Engaging with parents to improve pupil attendance

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St Helens

Through a combination of after-school classes for pupils and wider family engagement, staff at St Helen’s Primary School have reduced pupil absence and created an inclusive learning environment.

Number of pupils:  228
Age range:  3-11
Date of Inspection:  February 2016

Information about the school

St Helen’s Primary School is in the centre of the city of Swansea.  There are 228 pupils aged between 3 and 11 years at the school.  There are eight mainstream classes including part-time nursery provision.

The school serves a diverse ethnic community and there are currently 22 different languages spoken by pupils at the school.  Eighty-eight per cent of pupils have English as an additional language.  Thirteen per cent of pupils are white – British ethnicity.  Approximately 16% of pupils are eligible for free school meals.  This is lower than the national average (20%).  A very few pupils are looked after by the local authority.

The school has identified 32% of pupils as having additional learning needs.  This is above the average for Wales (25%).  Very few pupils have a statement of special educational needs.

Context and background to sector-leading practice

The school’s motto is ‘All Different, All Equal’ and the school mission statement is ‘Expect the best, give the best, be the best.’  St. Helen’s Primary continually strives to improve provision, support and opportunities for its families in need, and believes that it is possible to raise academic achievements and self-esteem in order to break the cycle of poverty and build on the positive attitudes this creates.

One of the most important factors of the pupil deprivation grant (PDG), which has led to identification, implementing and developing a number of initiatives, has been the aim to place St Helen’s Primary at the heart of the community.  Due to having such a variety of linguistic and cultural backgrounds amongst its pupils, leaders felt that it was important to strengthen links with the indigenous community to ensure a clearer understanding of the shared values.  The need to improve English language skills to encourage communication was a priority when the government introduced the grant.  In addition, the school identified a number of adult learning classes, which would encourage further interaction. 

Description of nature of strategy or activity identified as sector-leading practice

The school initially identified a need to engage its pupils and improve its partnerships with parents and the diverse community that it serves.  In achieving this successfully, leaders advertised classes, which would encourage further interaction between the school and the parents in the surrounding area as well as to parents of existing pupils.  It then introduced initiatives for the pupils in need, in order to establish a comprehensive family engagement programme.

The school’s Family Engagement team has been able to support and run after-school provision.  This includes a Magazine Club, which produces a monthly edition, a weekly Reading Club to inspire struggling readers, a Young Writers Club that extends pupils’ literacy skills and a mathematics programme for those pupils that staff have identified as being more able and talented.  In class, the team supports mathematics in key stage 2 and teaches pupils in ability groups for literacy.  The school holds one-to-one tutoring sessions for ‘catch-up’ learners and runs group sessions to improve pupils’ behaviour, confidence and wellbeing.  In addition, all pupils eligible to receive free school meals receive a nurture session in which staff concentrate on any concerns or strengths that they may have for that individual.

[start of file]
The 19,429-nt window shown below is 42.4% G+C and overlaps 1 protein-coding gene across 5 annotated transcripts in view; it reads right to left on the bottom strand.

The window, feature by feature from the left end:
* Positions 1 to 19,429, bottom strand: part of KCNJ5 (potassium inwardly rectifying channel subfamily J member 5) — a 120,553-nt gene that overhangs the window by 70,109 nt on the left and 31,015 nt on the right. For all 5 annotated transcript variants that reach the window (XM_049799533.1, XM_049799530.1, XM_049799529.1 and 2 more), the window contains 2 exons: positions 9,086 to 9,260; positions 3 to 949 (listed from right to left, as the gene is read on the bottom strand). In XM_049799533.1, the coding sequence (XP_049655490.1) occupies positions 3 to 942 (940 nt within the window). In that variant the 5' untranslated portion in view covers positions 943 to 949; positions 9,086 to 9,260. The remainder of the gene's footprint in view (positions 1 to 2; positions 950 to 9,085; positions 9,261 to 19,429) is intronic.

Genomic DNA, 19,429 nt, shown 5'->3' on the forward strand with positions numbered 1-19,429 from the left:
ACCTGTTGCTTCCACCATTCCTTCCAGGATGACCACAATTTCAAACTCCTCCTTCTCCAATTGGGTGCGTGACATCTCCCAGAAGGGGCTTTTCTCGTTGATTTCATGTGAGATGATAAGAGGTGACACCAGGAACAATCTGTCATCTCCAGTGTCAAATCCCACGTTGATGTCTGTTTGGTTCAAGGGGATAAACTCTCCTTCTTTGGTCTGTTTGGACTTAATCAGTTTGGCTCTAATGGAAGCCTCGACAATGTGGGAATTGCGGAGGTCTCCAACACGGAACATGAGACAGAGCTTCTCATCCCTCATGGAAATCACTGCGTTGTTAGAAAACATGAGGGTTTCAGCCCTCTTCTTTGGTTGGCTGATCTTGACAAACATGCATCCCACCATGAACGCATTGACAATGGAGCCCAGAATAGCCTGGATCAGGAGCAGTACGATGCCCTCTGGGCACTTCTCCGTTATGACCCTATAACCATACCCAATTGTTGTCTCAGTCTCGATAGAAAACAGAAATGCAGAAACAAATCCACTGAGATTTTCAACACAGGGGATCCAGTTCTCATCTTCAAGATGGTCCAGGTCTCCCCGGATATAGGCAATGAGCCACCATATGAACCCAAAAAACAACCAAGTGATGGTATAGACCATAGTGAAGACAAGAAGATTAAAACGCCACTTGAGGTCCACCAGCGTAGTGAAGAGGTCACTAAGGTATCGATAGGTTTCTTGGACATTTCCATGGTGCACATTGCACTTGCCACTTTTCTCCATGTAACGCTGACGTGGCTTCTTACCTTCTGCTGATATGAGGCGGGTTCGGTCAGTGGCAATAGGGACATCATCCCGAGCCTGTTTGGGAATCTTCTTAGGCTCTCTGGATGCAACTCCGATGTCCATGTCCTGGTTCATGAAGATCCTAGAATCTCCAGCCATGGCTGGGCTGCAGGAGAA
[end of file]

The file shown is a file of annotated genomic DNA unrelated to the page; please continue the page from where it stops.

Family engagement is continually developing and staff have started to train parents to enable them to support and share their skills with other parents.  In the future, the school plans to train adults with expertise in a variety of languages, to enable it to access as many families as possible who are in need of guidance.

The positive family interaction that the school has nurtured has enabled it to tackle attendance and holidays taken during term-time. 

Parents have acted positively to advice offered during the school’s holiday interviews with the PDG team.  As a result, pupils take fewer holidays during term time and attendance is now a significant strength of the school.  After-school provision concentrates on the wellbeing and confidence of pupils.  Staff target specific pupils specifically to provide for their particular needs.  As a result, the impact is evident relatively quickly.  This allows staff to support a high number of pupils throughout the year, whilst continuing to monitor those pupils who are no longer receiving targeted provision, ensuring that they continue to make good progress.

What impact has this work had on provision and pupils’ standards?

  • Improved outcomes and confidence for targeted pupils
  • Improved attendance and a reduction of holidays taken in term-time
  • Improved parental confidence
  • Better relationships with parents and their increased participation in school life
  • Improved links with the wider community and other agencies
  • A truly inclusive learning environment

How have you shared your good practice?

The school has shared this good practice informally at cluster level and hosted visits by staff from other schools.  It has shared its family engagement practices with the University of Wales Trinity Saint David’s (UWTSD) and other agencies in the community such as the Ethnic Youth Support Team.